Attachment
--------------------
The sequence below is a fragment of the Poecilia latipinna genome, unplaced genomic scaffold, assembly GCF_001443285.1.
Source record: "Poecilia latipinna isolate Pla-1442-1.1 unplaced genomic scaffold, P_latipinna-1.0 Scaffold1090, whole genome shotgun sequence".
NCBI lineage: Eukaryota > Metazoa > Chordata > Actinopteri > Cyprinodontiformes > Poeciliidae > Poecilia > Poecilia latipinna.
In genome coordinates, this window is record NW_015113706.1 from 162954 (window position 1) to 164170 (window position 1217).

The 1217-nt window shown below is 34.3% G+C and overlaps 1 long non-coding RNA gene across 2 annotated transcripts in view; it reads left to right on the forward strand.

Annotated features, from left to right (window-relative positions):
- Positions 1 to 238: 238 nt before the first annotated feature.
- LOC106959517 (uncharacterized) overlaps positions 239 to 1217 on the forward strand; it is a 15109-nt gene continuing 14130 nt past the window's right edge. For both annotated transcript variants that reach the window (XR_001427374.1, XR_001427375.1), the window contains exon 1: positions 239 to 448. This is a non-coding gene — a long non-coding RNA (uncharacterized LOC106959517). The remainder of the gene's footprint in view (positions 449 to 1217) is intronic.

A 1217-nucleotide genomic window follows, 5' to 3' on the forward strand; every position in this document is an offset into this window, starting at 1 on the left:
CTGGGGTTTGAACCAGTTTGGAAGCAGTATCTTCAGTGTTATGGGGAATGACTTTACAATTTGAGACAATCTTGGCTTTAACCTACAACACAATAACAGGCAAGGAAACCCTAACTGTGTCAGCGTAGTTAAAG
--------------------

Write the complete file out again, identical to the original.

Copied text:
The sequence below is a fragment of the Poecilia latipinna genome, unplaced genomic scaffold, assembly GCF_001443285.1.
Source record: "Poecilia latipinna isolate Pla-1442-1.1 unplaced genomic scaffold, P_latipinna-1.0 Scaffold1090, whole genome shotgun sequence".
NCBI lineage: Eukaryota > Metazoa > Chordata > Actinopteri > Cyprinodontiformes > Poeciliidae > Poecilia > Poecilia latipinna.
In genome coordinates, this window is record NW_015113706.1 from 162954 (window position 1) to 164170 (window position 1217).

The 1217-nt window shown below is 34.3% G+C and overlaps 1 long non-coding RNA gene across 2 annotated transcripts in view; it reads left to right on the forward strand.

Annotated features, from left to right (window-relative positions):
- Positions 1 to 238: 238 nt before the first annotated feature.
- LOC106959517 (uncharacterized) overlaps positions 239 to 1217 on the forward strand; it is a 15109-nt gene continuing 14130 nt past the window's right edge. For both annotated transcript variants that reach the window (XR_001427374.1, XR_001427375.1), the window contains exon 1: positions 239 to 448. This is a non-coding gene — a long non-coding RNA (uncharacterized LOC106959517). The remainder of the gene's footprint in view (positions 449 to 1217) is intronic.

A 1217-nucleotide genomic window follows, 5' to 3' on the forward strand; every position in this document is an offset into this window, starting at 1 on the left:
CTGGGGTTTGAACCAGTTTGGAAGCAGTATCTTCAGTGTTATGGGGAATGACTTTACAATTTGAGACAATCTTGGCTTTAACCTACAACACAATAACAGGCAAGGAAACCCTAACTGTGTCAGCGTAGTTAAAG